Parliament passed the Significant Investments Review Bill today (Jan 9). This provides Singapore with an updated toolkit to safeguard national security; the Bill addresses threats posed by certain significant investments into entities which the Government designates as “critical”.
During the second reading of the Bill, Minister of Trade and Industry Gan Kim Yong said that as an open economy, Singapore is vulnerable to forces seeking to undermine its national security interests through ownership and control of critical business entities.. The proposed legislation manages these threats.
“It is important to have adequate and effective investment management measures to safeguard our national security, and to ensure our economy remains resilient. This will provide businesses and investors with continued confidence in Singapore as a stable, trusted, and well-connected global business and investment hub,” said Minister Gan.
Mr Gan stressed that the legislation was calibrated to protect Singapore’s national security interests while minimising the impact on affected stakeholders. This will ensure that the national corporate landscape remains vibrant and attractive to bona fide investors.
As most critical entities are already covered by existing sectoral legislation, the Minister-in-charge can designate a specific entity based on national security considerations. Mr Gan said that he expects to do so for “only a handful” of entities, reducing the regulatory burden of the Bill. He also outlined the details of how the Minister-in-charge will be able to exercise oversight over the ownership of these critical entities. Other actions include controlling changes involving parties in positions to influence and direct actions of designated entities, and issuing remedial directions under various circumstances.
Under the provisions, the Government can exercise powers against any entity that has acted against Singapore’s national security interests, regardless of whether it is designated or not. It can also take action against any individual regardless of citizenship or residency status, and against any entity regardless of type or domicile location. The Bill also spells out the penalties and the range of enforcement powers that authorised officers can exercise.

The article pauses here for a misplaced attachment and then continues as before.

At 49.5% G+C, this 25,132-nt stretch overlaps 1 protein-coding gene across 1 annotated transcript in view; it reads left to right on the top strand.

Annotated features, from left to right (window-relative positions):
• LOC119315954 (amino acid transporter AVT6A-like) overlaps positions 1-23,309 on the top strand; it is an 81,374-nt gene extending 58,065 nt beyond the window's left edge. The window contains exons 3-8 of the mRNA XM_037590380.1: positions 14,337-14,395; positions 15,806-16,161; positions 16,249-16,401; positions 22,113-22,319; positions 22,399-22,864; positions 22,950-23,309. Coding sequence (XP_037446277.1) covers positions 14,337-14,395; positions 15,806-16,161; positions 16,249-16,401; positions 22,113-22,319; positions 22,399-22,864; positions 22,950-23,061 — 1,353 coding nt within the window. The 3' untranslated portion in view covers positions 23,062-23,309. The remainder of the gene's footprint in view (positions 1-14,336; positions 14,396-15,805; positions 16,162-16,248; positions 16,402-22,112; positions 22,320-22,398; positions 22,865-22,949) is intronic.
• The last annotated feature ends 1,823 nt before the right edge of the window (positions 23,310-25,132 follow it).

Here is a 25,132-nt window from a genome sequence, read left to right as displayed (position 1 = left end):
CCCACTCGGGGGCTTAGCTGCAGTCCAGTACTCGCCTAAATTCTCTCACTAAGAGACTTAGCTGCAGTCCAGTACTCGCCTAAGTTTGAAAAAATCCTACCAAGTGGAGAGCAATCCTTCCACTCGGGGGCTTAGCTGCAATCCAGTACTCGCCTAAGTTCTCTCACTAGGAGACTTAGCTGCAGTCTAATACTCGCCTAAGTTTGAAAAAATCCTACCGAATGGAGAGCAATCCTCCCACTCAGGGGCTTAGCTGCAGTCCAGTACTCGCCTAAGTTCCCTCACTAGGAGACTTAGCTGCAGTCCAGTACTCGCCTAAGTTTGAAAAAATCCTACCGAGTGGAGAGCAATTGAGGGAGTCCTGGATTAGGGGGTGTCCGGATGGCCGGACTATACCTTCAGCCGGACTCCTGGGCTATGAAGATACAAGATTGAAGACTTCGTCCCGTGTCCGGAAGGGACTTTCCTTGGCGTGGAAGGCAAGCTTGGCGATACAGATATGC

Our MPs debate the Bill
The Chairman of the Government Parliamentary Committee for Finance and Trade and Industry Liang Eng Hwa (Bukit Panjang SMC) supported the targeted approach laid out in the new Bill. However, he cautioned on the need for safeguards to ensure the judicious use of special administration orders under the Bill.
MP Don Wee (Chua Chu Kang GRC) pointed out that similar legislations had been passed in many countries in recent years. More nations are expected to follow as governments scrutinise foreign direct investments even more rigorously to enhance economic resilience and national security. “The new bill could plug the policy loopholes created by today’s international strategic investment environment,” he said.
Meanwhile, MP Yip Hon Weng (Yio Chu Kang SMC) urged the Government to carefully consider the clarifications offered, scrutinise the potential ramifications of the Bill, and glean valuable insights from the experiences of other countries. “Only through comprehensive deliberation can we refine this legislation into a robust shield that protects our national interests without stifling innovation and investment,” he said.